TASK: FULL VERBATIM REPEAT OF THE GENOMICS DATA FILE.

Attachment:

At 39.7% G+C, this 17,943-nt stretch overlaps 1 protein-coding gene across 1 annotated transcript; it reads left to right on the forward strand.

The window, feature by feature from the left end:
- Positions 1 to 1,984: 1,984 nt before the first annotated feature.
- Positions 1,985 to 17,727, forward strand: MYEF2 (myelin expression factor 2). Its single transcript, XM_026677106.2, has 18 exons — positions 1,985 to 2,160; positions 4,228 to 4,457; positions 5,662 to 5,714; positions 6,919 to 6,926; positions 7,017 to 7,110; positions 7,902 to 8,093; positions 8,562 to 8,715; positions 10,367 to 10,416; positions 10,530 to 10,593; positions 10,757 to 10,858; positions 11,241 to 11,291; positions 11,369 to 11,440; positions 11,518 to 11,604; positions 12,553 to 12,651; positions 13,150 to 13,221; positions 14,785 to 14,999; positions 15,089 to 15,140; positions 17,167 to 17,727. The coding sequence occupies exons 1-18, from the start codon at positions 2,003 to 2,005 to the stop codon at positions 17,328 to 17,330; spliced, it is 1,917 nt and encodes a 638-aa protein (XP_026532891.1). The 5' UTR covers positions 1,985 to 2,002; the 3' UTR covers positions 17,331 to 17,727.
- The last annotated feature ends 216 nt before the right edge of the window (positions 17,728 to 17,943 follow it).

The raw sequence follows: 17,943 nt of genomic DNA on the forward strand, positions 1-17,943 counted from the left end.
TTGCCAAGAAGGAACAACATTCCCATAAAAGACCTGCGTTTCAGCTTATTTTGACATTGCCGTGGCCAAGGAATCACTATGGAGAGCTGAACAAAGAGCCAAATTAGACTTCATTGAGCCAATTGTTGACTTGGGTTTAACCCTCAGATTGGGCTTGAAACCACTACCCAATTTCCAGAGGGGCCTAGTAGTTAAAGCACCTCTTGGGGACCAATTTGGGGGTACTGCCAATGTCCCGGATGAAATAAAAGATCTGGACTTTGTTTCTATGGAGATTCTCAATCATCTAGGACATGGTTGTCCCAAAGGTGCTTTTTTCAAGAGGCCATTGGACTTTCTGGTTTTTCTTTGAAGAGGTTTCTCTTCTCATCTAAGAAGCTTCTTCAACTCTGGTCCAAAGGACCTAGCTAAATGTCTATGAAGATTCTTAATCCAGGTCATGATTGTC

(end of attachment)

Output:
At 39.7% G+C, this 17,943-nt stretch overlaps 1 protein-coding gene across 1 annotated transcript; it reads left to right on the forward strand.

The window, feature by feature from the left end:
- Positions 1 to 1,984: 1,984 nt before the first annotated feature.
- Positions 1,985 to 17,727, forward strand: MYEF2 (myelin expression factor 2). Its single transcript, XM_026677106.2, has 18 exons — positions 1,985 to 2,160; positions 4,228 to 4,457; positions 5,662 to 5,714; positions 6,919 to 6,926; positions 7,017 to 7,110; positions 7,902 to 8,093; positions 8,562 to 8,715; positions 10,367 to 10,416; positions 10,530 to 10,593; positions 10,757 to 10,858; positions 11,241 to 11,291; positions 11,369 to 11,440; positions 11,518 to 11,604; positions 12,553 to 12,651; positions 13,150 to 13,221; positions 14,785 to 14,999; positions 15,089 to 15,140; positions 17,167 to 17,727. The coding sequence occupies exons 1-18, from the start codon at positions 2,003 to 2,005 to the stop codon at positions 17,328 to 17,330; spliced, it is 1,917 nt and encodes a 638-aa protein (XP_026532891.1). The 5' UTR covers positions 1,985 to 2,002; the 3' UTR covers positions 17,331 to 17,727.
- The last annotated feature ends 216 nt before the right edge of the window (positions 17,728 to 17,943 follow it).

The raw sequence follows: 17,943 nt of genomic DNA on the forward strand, positions 1-17,943 counted from the left end.
TTGCCAAGAAGGAACAACATTCCCATAAAAGACCTGCGTTTCAGCTTATTTTGACATTGCCGTGGCCAAGGAATCACTATGGAGAGCTGAACAAAGAGCCAAATTAGACTTCATTGAGCCAATTGTTGACTTGGGTTTAACCCTCAGATTGGGCTTGAAACCACTACCCAATTTCCAGAGGGGCCTAGTAGTTAAAGCACCTCTTGGGGACCAATTTGGGGGTACTGCCAATGTCCCGGATGAAATAAAAGATCTGGACTTTGTTTCTATGGAGATTCTCAATCATCTAGGACATGGTTGTCCCAAAGGTGCTTTTTTCAAGAGGCCATTGGACTTTCTGGTTTTTCTTTGAAGAGGTTTCTCTTCTCATCTAAGAAGCTTCTTCAACTCTGGTCCAAAGGACCTAGCTAAATGTCTATGAAGATTCTTAATCCAGGTCATGATTGTC